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A Tennessee lawmaker is concerned that changes by the Tennessee Department of Correction that classifies some inmates at lower levels of security is creating more dangerous environments for guards and possibly the public.

NASHVILLE -- A top House lawmaker says some guards at a state prison in his district are warning him that changes by the Tennessee Department of Correction that classifies some inmates at lower levels of security have created a more dangerous environment for guards and possibly the public.

"I know in my particular prison in my county ... they're doing some reclassification," House Minority Leader Craig Fitzhugh said. "Some of these more hardened, more dangerous criminals are being reclassified, which means they can have less supervision or less numbers of employees who are directly involved with them."

Fitzhugh raised the issue in a discussion of potential cost-cutting in the 2015-16 budget as Republican Gov. Bill Haslam continues to balance competing needs. Fitzhguh said staffers at the West Tennessee State Penitentiary perceive the inmate reclassifications as a money-saving move.

Changing classifications without real justification, Fitzhugh warned, is, "No. 1, a dangerous precedent to start. And No. 2, it's also dangerous for the staff, the guards, and it ultimately could be dangerous to the public."

State Correction Commissioner Derrick Schofield said he's not sure just what Fitzhugh is referring to and said skimping on safety to save money isn't what the department is about.

"Moving an offender, if you're just lowering [an inmate's classification] to save money, that doesn't save money," Schofield said. "What that does it creates chaos."

TENNESSEE PRISONS

The Tennessee Department of Correction uses 14 state prisons. Eleven are operated by the department and three are managed privately by Corrections Corporation of America.

* Bledsoe County Correctional Complex, Pikeville * Charles B. Bass Correctional Complex, Nashville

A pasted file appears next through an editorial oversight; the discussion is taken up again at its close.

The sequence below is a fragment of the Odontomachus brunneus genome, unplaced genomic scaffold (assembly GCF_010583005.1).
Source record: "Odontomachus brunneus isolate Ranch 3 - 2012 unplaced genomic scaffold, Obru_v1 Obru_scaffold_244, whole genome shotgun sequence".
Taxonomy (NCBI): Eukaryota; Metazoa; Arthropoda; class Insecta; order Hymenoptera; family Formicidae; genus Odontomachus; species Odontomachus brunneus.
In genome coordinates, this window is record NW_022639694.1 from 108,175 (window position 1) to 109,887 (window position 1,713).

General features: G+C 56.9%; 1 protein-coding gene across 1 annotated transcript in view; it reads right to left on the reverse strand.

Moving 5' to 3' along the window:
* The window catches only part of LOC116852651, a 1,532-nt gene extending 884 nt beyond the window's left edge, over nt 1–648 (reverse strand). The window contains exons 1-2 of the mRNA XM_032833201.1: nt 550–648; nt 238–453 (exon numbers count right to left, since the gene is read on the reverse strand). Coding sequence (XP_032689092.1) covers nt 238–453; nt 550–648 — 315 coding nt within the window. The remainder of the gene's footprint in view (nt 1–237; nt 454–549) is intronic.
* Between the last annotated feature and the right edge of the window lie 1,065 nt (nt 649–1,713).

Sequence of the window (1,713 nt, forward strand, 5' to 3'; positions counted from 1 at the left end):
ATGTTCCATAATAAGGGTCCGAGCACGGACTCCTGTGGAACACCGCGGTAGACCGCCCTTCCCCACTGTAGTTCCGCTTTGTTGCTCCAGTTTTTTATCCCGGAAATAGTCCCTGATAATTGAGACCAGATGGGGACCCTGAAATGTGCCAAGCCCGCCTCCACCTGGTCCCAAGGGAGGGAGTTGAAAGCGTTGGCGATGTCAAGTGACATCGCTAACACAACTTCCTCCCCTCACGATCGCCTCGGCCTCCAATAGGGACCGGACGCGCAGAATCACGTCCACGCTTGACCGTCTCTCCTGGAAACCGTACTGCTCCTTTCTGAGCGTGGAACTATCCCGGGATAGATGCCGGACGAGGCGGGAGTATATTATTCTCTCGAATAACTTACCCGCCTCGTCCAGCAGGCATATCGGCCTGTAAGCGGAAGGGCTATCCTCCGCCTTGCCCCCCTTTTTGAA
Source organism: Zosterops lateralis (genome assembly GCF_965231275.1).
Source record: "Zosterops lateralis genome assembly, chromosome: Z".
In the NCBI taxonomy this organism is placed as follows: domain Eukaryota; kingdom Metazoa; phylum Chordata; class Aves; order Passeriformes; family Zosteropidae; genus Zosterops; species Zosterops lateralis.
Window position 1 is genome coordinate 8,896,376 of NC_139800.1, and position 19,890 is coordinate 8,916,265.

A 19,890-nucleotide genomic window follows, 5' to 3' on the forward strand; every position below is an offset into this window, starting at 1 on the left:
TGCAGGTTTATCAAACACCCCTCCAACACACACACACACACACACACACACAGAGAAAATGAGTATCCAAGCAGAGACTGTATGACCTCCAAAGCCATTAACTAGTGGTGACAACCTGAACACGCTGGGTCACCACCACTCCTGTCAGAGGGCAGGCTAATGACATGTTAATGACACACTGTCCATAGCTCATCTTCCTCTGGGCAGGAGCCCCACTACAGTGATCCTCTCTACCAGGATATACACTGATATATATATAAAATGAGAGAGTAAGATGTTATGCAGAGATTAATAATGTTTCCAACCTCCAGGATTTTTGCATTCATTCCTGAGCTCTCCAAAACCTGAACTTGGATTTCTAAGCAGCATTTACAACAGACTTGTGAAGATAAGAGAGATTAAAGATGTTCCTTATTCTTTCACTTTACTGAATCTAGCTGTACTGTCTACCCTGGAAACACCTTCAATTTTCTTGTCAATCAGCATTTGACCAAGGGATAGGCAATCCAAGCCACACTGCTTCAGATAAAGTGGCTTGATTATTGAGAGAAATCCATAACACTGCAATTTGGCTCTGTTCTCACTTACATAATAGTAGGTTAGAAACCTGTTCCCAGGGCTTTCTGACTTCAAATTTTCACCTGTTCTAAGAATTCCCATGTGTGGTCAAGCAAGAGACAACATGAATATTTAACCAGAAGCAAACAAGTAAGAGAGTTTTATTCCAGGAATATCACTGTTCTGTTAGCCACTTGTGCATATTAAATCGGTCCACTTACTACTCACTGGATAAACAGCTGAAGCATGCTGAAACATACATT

* Hardeman County Correctional Facility (CCA), Whiteville * Lois M. DeBerry Special Needs Facility, Nashville * Mark H. Luttrell Correctional Center, Memphis * Morgan County Correctional Complex, Wartburg

* Northeast Correctional Complex, Site 1-- Roan Mountain; Site 2 -- Mountain City * Northwest Correctional Complex, Tiptonville

* Riverbend Maximum Security Institution, Nashville

* South Central Correctional Facility (CCA), Clifton

* Tennessee Prison for Women, Nashville

* Turney Center Industrial Complex, Site 1 -- Only; Annex -- Clifton

* West Tennessee State Penitentiary, Hennin

* Whiteville Correctional Facility (CCA), Whiteville

Source: Tennessee Department of Correction

 

 

He said he hasn't heard of anything like that and added, "our position is that we're going to operate safe prisons. There's a system in place."

Initial classification is done at the Bledsoe County Correctional Complex, the intake diagnostic center for all male offenders sentenced to state prison.

"We have validated risk assessment instruments and we use that and the folks on the ground, who are the actual ones responsible for classification, they actually work at the prison," Schofield said.

"You won't get a call from the commissioner saying, 'Hey, move these folks out of the close security and put them somewhere."

He said the department is actually increasing security for the more violent offenders.

"We created what we call a step-down -- in a secure environment -- but not going into the general population."

For example, an inmate could be moved from "a hardened cell, lock-down unit" into a different program or into pod housing with three or four offenders.

Those facilities are at the Morgan County Correctional Complex, Riverbend Maximum Security Institution and West Tennessee State Penitentiary, the commissioner said.

But high-security inmates just don't go into the general population, Schofield added. "So it's just a special management unit, which really makes it more secure."

Fitzhugh said of Schofield's scenario, "That's exactly the concern that's been voiced to me. Then they step the next level down to the general population."

"You put a violent offender with less supervision and less restriction and with the same number of guards at the lower restraint, you obviously have a problem," Fitzhugh said.

Contact staff writer Andy Sher at asher@timesfreepress.com or 615-255-0550.

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